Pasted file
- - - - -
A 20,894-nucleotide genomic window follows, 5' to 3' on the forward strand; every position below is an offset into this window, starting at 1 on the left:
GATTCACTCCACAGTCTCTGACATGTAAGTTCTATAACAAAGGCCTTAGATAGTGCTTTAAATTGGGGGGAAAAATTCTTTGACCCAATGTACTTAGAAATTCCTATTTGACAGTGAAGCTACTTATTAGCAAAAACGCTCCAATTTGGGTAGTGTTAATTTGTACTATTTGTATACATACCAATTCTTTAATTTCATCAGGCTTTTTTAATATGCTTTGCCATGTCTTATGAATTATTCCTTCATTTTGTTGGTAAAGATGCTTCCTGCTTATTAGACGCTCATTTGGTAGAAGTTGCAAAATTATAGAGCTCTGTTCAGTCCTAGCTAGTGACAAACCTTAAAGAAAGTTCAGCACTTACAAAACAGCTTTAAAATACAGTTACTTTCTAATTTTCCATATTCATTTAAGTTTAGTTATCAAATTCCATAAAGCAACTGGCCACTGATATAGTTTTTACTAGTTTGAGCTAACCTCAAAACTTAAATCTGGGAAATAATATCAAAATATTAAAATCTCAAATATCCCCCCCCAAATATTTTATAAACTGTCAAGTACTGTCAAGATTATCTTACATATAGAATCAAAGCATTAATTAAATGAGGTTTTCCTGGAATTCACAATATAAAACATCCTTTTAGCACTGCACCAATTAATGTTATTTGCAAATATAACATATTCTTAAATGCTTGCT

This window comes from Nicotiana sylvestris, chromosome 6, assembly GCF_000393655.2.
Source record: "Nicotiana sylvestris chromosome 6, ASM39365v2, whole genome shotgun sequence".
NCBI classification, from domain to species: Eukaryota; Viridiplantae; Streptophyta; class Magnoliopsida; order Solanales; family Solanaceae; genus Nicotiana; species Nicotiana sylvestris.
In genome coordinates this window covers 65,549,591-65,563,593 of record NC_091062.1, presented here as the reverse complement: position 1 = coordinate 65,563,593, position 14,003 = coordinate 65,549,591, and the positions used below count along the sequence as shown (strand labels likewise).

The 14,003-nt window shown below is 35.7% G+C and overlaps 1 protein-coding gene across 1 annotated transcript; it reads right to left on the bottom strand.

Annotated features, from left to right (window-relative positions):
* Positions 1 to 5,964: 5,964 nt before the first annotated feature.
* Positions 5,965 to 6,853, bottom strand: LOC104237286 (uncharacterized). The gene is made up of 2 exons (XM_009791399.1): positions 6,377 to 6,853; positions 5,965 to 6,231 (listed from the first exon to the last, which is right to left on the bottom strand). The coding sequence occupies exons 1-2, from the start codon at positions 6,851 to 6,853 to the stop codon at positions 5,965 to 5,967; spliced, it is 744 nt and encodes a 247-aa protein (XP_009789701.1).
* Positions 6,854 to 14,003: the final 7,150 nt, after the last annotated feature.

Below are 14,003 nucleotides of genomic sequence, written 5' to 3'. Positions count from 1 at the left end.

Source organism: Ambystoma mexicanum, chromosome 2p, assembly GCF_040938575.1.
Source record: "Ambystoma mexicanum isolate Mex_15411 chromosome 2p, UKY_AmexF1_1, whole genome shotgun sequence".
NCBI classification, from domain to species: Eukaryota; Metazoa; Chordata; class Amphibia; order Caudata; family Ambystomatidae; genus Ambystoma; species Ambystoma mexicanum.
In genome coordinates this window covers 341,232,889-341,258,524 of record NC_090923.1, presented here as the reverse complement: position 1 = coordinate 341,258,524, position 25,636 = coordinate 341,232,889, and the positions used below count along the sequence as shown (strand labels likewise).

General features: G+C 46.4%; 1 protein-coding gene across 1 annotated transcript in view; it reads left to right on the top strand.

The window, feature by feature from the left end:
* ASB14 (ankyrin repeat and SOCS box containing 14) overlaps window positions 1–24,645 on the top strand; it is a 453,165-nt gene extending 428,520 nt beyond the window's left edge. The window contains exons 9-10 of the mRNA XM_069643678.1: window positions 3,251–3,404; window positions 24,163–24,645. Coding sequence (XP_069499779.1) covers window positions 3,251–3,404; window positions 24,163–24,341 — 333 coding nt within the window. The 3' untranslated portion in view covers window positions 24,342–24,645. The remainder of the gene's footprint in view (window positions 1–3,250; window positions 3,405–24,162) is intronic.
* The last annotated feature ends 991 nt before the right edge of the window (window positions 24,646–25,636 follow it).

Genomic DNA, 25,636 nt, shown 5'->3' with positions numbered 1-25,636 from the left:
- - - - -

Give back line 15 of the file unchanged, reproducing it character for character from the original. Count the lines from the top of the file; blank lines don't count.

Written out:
NCBI classification, from domain to species: Eukaryota; Metazoa; Chordata; class Amphibia; order Caudata; family Ambystomatidae; genus Ambystoma; species Ambystoma mexicanum.